One of the most common questions about learning how to sing is about breathing. When one talks about breathing technique, inevitably, we must talk about air. So the best way to ask the question is "How can I best use air control to sing better?".
Breathing is something which you have been doing ever since you were born. However, when you are singing, you will need more air than normal breathing for your body’s oxygen needs.
Use Air for Good Breath Control and Correct Singing Breathing Technique
The sound you produce when you sing is an air phenomenon. Air vibration is how your ear receives sound. Although it is true that your ears can pick up a little bit of sound through the bones of the head, nearly all sound is transmitted via air.
Sound is very simply a rapid series of pressure changes in air. This is why sound is sometimes referred to as "waves." To make the concept easier to understand, simply imagine a pebble dropped into a pond and what do you see? A series of water waves begin moving out in all directions isn’t it?
Sound waves work in a similarly way. But instead of ridges and valleys, sound waves are made of bands of high air pressure, separated by bands of low air pressure.
Just like those little ripples of water waves, sound waves travel too, but much faster just like they say, at the speed of sound. When the sound waves are closer together, the pitch is higher. In fact pitch is measured by the frequency of those little waves going by.
Sound waves are little traveling lines of higher-then-lower-then- higher-than-normal air pressure. The greater the difference between a sound wave's low and high pressure areas, the louder the sound.
The pebble mentioned earlier starts the water ripples, but how do those little high-pressure/low-pressure air waves start? To start the sound waves, something has to move back and forth very rapidly against the air to make these waves.
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Let us take a playing a note on a guitar string as an example. When someone plucks on a guitar string, you can visually see the guitar string vibrating. That forward and backward motion of the vibrating string is causing the air right next to the string to get squashed against the air around it, then sucked away from the air around it...back and forth, over and over again.
That activity sets these sound waves in motion. The waves travel and eventually hit your ear drum. The pressure changes cause your ear drums to move in and out rapidly and are sending signals to your brain.
Guitar strings produce sounds by moving against the air. Your singing voice produces sound by building and releasing air pressure in tiny bursts from a closed system that is your lungs.
Singing Breath Control
Imagine your lungs as a double-chambered sack of air that can be pressurized by muscles of the abdomen or your core muscles. Your core muscles are your singing support system very much like the accordion.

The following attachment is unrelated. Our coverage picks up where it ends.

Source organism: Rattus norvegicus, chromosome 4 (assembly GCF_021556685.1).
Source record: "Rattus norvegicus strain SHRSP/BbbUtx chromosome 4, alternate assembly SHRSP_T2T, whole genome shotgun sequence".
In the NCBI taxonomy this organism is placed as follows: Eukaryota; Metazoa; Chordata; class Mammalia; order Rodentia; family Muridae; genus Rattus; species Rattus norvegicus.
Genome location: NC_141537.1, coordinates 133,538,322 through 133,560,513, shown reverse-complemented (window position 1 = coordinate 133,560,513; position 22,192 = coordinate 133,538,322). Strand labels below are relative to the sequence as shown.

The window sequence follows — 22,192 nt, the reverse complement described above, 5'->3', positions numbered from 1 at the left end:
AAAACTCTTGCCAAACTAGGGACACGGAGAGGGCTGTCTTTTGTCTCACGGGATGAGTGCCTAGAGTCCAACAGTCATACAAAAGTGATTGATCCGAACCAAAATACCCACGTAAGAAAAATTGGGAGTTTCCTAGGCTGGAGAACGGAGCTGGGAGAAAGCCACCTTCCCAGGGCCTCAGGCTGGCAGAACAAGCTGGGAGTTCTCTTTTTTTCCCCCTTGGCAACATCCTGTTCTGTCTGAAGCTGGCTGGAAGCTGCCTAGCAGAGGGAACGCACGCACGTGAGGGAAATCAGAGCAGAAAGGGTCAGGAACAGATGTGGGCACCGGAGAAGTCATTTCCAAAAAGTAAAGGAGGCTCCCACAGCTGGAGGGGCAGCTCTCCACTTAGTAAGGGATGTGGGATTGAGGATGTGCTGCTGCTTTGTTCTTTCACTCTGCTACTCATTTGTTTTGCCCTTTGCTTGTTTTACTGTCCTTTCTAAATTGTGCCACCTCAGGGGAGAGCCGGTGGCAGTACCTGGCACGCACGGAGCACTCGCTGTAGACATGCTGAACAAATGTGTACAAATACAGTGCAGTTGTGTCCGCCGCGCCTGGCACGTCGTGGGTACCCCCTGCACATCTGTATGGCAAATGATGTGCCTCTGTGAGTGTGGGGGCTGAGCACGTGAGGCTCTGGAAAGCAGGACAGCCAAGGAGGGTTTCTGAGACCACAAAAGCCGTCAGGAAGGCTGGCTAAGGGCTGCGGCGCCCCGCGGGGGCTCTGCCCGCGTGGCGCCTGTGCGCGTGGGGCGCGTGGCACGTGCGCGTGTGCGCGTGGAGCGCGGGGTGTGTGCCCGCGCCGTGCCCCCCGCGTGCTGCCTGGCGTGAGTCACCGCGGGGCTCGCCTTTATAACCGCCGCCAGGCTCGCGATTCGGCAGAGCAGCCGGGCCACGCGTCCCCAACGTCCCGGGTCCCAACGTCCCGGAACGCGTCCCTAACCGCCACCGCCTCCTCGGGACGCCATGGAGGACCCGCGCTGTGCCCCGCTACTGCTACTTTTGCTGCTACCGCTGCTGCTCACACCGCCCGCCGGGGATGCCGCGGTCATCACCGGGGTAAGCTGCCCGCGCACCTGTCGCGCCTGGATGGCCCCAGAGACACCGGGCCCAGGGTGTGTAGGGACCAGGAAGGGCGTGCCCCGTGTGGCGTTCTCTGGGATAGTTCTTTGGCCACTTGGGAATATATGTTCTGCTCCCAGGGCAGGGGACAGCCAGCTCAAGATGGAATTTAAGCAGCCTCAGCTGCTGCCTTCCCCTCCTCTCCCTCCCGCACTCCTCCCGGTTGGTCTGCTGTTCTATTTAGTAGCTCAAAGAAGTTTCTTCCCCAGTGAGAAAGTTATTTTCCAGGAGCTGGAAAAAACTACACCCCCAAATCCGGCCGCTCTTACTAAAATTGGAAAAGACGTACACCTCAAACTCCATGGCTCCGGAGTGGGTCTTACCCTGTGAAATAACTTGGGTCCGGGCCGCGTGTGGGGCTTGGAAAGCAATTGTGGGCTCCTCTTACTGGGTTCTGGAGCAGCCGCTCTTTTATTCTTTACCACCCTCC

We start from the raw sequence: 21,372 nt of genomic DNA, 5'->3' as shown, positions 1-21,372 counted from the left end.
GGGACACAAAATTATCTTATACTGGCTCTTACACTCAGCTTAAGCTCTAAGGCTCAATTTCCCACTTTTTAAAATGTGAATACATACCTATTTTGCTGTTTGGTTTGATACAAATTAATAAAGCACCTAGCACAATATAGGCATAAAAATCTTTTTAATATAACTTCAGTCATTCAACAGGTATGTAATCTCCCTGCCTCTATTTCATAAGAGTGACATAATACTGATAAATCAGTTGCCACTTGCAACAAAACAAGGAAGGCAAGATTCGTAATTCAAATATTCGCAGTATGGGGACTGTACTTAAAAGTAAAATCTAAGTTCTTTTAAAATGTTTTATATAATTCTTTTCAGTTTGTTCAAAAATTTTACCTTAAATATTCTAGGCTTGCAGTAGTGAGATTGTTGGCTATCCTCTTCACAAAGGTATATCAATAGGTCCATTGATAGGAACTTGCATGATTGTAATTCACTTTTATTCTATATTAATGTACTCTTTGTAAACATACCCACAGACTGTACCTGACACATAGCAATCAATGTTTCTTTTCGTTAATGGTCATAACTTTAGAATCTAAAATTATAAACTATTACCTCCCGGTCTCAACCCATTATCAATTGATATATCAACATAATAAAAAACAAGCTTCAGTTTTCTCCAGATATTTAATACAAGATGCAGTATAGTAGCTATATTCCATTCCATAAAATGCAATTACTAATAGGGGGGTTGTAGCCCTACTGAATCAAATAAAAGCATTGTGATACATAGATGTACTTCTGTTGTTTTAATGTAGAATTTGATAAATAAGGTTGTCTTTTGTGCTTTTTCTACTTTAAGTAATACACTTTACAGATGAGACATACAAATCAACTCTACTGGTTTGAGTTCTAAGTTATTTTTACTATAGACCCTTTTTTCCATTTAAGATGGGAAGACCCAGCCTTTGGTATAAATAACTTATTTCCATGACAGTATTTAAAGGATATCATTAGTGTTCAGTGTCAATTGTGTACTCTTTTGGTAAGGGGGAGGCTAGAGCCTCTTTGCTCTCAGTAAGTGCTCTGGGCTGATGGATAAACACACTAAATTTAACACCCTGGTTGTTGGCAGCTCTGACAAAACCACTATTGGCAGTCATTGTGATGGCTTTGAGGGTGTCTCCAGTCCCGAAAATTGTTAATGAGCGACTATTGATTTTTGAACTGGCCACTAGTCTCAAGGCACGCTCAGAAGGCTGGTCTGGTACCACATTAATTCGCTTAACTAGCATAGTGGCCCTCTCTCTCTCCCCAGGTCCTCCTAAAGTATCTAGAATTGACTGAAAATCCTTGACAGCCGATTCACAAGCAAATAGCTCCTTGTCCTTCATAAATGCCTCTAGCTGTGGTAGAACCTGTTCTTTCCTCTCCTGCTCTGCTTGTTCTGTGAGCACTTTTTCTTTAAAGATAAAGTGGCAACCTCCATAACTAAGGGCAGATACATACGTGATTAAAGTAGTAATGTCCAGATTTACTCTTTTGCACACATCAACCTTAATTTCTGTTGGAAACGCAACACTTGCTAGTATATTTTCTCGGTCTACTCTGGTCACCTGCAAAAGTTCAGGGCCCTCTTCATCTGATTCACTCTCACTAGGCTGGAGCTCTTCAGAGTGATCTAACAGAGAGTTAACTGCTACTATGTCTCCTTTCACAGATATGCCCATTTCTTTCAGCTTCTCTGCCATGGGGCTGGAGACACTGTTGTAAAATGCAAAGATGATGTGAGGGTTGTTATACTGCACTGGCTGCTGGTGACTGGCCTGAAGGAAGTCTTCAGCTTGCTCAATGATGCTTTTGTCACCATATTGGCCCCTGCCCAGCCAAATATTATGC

At the top of that sack of air is a tiny relief valve that can be controlled in such a way as to release a rapid succession of very tiny air bursts. The valve is formed by your vocal cords coming together, closing the air sack and precisely controlling how the air comes out.
These tiny air bursts in rapid succession initiate the sound waves that make your vocal sound. The tighter those tiny vocal cord muscles, the more rapid the air bursts. The more rapid those pressure bursts occur, the higher the vocal pitch.
The only reason that you able to do it is because you were designed to do so. From the moment you took your first breath, you started making strong, clear vocal sounds as if you'd been rehearsing for years! This happened even without a single singing lesson in correct breathing technique.
There are 2 main ways you make those vocal sound waves louder or softer. First is by using more air. You apply more air pressure from the abdomen (diaphragm) as you produce the tone. This is the way you are most familiar with as it is the way how you yell at your siblings.
The second way is by cheating. There is a way to get much more volume without any more effort and this method is called "formant." This is when you shape your throat and mouth so that they cause the little waves that come from your vocal cords to build upon themselves before they get pass your lips.
Because everyone’s vocal tract is shaped uniquely, your formant is found through a bit of experimentation and vocal exercises. You will know once you have found it because your singing voice will soar. Your voice will expand dramatically, but without adding any more air pressure.
Correct breathing technique for good voice control
So what is the correct breathing technique to produce these sounds? Well, if you allow your tummy to move outward when you take in your breath, you will have breathed correctly. Just think to yourself that you are filling your tummy with air rather than your chest. Simple? You bet.
Then why is it that so many singers are confused with correct breathing techniques? It is because the correct way to breathe air when singing can only be perfected by good vocal exercises.